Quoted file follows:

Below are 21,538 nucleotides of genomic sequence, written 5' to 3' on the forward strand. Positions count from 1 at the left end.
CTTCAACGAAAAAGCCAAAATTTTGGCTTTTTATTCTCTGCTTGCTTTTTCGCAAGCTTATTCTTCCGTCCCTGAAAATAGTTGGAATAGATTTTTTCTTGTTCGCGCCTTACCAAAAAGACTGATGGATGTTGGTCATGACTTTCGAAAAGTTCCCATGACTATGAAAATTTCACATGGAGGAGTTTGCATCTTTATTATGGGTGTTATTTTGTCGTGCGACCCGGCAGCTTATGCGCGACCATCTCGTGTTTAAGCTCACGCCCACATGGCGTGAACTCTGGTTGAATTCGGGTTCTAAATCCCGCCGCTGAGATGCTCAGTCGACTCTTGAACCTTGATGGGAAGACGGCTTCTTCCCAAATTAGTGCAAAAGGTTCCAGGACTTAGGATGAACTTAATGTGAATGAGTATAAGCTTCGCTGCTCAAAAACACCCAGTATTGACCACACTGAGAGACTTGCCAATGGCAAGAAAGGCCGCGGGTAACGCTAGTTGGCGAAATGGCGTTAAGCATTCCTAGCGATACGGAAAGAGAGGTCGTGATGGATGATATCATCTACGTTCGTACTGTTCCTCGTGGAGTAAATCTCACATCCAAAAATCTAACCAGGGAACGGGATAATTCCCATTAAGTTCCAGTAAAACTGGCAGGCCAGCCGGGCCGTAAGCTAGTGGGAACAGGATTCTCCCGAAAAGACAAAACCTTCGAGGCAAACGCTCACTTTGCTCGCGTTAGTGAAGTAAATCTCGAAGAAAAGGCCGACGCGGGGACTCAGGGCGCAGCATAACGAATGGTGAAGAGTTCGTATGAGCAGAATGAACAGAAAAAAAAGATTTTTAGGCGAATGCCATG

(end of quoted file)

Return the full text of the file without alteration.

Below are 21,538 nucleotides of genomic sequence, written 5' to 3' on the forward strand. Positions count from 1 at the left end.
CTTCAACGAAAAAGCCAAAATTTTGGCTTTTTATTCTCTGCTTGCTTTTTCGCAAGCTTATTCTTCCGTCCCTGAAAATAGTTGGAATAGATTTTTTCTTGTTCGCGCCTTACCAAAAAGACTGATGGATGTTGGTCATGACTTTCGAAAAGTTCCCATGACTATGAAAATTTCACATGGAGGAGTTTGCATCTTTATTATGGGTGTTATTTTGTCGTGCGACCCGGCAGCTTATGCGCGACCATCTCGTGTTTAAGCTCACGCCCACATGGCGTGAACTCTGGTTGAATTCGGGTTCTAAATCCCGCCGCTGAGATGCTCAGTCGACTCTTGAACCTTGATGGGAAGACGGCTTCTTCCCAAATTAGTGCAAAAGGTTCCAGGACTTAGGATGAACTTAATGTGAATGAGTATAAGCTTCGCTGCTCAAAAACACCCAGTATTGACCACACTGAGAGACTTGCCAATGGCAAGAAAGGCCGCGGGTAACGCTAGTTGGCGAAATGGCGTTAAGCATTCCTAGCGATACGGAAAGAGAGGTCGTGATGGATGATATCATCTACGTTCGTACTGTTCCTCGTGGAGTAAATCTCACATCCAAAAATCTAACCAGGGAACGGGATAATTCCCATTAAGTTCCAGTAAAACTGGCAGGCCAGCCGGGCCGTAAGCTAGTGGGAACAGGATTCTCCCGAAAAGACAAAACCTTCGAGGCAAACGCTCACTTTGCTCGCGTTAGTGAAGTAAATCTCGAAGAAAAGGCCGACGCGGGGACTCAGGGCGCAGCATAACGAATGGTGAAGAGTTCGTATGAGCAGAATGAACAGAAAAAAAAGATTTTTAGGCGAATGCCATG